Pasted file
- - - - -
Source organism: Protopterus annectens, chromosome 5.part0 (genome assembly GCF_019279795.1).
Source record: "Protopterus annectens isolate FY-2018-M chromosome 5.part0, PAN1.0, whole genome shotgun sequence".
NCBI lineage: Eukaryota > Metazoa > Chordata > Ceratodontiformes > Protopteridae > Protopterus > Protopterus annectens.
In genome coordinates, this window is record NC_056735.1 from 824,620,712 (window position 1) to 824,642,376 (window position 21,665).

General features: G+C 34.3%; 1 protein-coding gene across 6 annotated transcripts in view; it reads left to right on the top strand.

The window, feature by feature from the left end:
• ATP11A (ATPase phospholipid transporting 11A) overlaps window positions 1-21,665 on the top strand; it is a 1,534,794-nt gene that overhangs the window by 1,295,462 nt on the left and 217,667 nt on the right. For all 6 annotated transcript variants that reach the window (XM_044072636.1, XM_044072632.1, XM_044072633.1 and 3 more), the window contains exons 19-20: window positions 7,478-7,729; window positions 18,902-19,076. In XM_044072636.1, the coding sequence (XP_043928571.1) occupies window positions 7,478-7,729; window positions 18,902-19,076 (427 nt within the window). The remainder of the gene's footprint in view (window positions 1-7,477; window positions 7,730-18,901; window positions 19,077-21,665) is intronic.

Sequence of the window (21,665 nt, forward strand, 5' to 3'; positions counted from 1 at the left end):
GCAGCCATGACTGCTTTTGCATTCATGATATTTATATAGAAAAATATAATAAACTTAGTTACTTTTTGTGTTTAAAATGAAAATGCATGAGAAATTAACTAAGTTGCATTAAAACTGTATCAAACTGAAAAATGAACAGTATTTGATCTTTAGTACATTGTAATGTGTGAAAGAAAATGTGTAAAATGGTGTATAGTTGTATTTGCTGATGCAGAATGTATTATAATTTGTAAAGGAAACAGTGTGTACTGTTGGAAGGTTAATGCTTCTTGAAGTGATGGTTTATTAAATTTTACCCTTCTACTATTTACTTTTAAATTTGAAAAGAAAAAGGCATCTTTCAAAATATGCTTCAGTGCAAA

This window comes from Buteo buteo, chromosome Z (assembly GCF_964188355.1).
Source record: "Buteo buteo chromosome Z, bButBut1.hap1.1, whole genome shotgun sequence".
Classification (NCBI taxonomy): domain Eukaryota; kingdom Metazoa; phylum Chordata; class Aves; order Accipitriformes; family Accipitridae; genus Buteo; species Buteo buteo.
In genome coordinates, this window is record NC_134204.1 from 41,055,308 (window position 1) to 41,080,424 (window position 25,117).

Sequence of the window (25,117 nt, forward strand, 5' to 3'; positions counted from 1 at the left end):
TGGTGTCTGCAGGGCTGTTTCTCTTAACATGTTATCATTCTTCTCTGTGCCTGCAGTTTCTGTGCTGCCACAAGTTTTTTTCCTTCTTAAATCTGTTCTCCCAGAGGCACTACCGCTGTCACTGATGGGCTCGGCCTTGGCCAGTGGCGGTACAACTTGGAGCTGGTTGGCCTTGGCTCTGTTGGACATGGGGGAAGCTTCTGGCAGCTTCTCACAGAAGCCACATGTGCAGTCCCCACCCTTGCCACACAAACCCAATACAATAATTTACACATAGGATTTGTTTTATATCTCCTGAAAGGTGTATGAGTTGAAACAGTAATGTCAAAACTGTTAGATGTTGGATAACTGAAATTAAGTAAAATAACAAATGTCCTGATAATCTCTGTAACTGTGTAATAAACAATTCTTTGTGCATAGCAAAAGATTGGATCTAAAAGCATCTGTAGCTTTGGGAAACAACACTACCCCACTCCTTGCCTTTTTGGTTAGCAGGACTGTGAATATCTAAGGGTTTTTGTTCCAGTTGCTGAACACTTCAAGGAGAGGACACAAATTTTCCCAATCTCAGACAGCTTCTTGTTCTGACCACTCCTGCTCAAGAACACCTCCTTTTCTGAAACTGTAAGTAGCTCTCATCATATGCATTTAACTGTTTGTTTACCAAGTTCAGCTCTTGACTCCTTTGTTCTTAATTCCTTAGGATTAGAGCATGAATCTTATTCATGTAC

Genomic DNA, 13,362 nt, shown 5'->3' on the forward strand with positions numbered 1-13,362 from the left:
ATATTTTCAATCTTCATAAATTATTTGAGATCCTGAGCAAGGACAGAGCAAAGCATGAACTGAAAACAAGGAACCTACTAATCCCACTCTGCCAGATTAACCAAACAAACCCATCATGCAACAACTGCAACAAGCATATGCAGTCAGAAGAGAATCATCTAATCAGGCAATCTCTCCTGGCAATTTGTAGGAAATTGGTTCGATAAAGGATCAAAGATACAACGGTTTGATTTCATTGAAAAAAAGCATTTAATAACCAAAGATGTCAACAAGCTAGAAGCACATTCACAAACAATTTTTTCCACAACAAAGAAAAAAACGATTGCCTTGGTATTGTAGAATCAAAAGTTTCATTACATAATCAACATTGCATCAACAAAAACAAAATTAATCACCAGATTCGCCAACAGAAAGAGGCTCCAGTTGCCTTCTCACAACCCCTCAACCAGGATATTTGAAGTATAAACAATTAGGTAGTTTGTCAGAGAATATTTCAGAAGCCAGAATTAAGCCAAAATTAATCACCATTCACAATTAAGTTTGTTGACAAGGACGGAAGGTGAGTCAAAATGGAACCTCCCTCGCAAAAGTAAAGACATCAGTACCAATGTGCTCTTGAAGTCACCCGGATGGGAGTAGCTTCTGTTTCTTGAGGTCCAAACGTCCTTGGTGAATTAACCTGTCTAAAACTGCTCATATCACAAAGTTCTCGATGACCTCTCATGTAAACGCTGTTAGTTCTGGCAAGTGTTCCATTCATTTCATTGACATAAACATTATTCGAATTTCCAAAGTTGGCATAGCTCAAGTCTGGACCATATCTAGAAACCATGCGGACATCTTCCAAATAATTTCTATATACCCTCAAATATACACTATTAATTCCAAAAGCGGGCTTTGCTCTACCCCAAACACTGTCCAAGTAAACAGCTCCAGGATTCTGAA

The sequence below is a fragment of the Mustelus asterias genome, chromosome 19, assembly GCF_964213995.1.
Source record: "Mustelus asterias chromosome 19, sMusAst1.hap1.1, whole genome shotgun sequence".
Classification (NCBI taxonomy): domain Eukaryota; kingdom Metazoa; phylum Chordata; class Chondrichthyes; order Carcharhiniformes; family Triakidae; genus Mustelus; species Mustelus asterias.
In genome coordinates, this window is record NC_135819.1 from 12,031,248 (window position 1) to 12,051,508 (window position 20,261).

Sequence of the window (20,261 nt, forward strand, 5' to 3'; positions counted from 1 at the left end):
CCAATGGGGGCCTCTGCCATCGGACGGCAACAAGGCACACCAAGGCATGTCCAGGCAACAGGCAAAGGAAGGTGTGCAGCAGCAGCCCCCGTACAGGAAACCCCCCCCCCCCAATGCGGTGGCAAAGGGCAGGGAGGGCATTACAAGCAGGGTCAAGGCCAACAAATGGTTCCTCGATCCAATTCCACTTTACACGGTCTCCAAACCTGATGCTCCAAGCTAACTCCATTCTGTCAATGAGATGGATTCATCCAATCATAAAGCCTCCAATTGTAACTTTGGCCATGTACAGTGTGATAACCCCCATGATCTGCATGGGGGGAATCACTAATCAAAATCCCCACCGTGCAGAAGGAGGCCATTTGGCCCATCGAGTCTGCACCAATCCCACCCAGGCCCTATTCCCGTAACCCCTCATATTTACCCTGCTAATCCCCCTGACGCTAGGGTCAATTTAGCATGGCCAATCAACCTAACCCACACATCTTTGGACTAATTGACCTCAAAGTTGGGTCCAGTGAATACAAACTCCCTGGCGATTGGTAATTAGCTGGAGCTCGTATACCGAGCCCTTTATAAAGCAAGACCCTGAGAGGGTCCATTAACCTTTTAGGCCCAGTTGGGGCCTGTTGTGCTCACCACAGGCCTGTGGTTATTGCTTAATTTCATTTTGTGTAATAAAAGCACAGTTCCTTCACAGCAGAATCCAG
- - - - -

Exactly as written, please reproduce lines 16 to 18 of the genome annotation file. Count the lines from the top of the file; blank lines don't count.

Genomic DNA, 13,362 nt, shown 5'->3' on the forward strand with positions numbered 1-13,362 from the left:
ATATTTTCAATCTTCATAAATTATTTGAGATCCTGAGCAAGGACAGAGCAAAGCATGAACTGAAAACAAGGAACCTACTAATCCCACTCTGCCAGATTAACCAAACAAACCCATCATGCAACAACTGCAACAAGCATATGCAGTCAGAAGAGAATCATCTAATCAGGCAATCTCTCCTGGCAATTTGTAGGAAATTGGTTCGATAAAGGATCAAAGATACAACGGTTTGATTTCATTGAAAAAAAGCATTTAATAACCAAAGATGTCAACAAGCTAGAAGCACATTCACAAACAATTTTTTCCACAACAAAGAAAAAAACGATTGCCTTGGTATTGTAGAATCAAAAGTTTCATTACATAATCAACATTGCATCAACAAAAACAAAATTAATCACCAGATTCGCCAACAGAAAGAGGCTCCAGTTGCCTTCTCACAACCCCTCAACCAGGATATTTGAAGTATAAACAATTAGGTAGTTTGTCAGAGAATATTTCAGAAGCCAGAATTAAGCCAAAATTAATCACCATTCACAATTAAGTTTGTTGACAAGGACGGAAGGTGAGTCAAAATGGAACCTCCCTCGCAAAAGTAAAGACATCAGTACCAATGTGCTCTTGAAGTCACCCGGATGGGAGTAGCTTCTGTTTCTTGAGGTCCAAACGTCCTTGGTGAATTAACCTGTCTAAAACTGCTCATATCACAAAGTTCTCGATGACCTCTCATGTAAACGCTGTTAGTTCTGGCAAGTGTTCCATTCATTTCATTGACATAAACATTATTCGAATTTCCAAAGTTGGCATAGCTCAAGTCTGGACCATATCTAGAAACCATGCGGACATCTTCCAAATAATTTCTATATACCCTCAAATATACACTATTAATTCCAAAAGCGGGCTTTGCTCTACCCCAAACACTGTCCAAGTAAACAGCTCCAGGATTCTGAA

The sequence below is a fragment of the Mustelus asterias genome, chromosome 19, assembly GCF_964213995.1.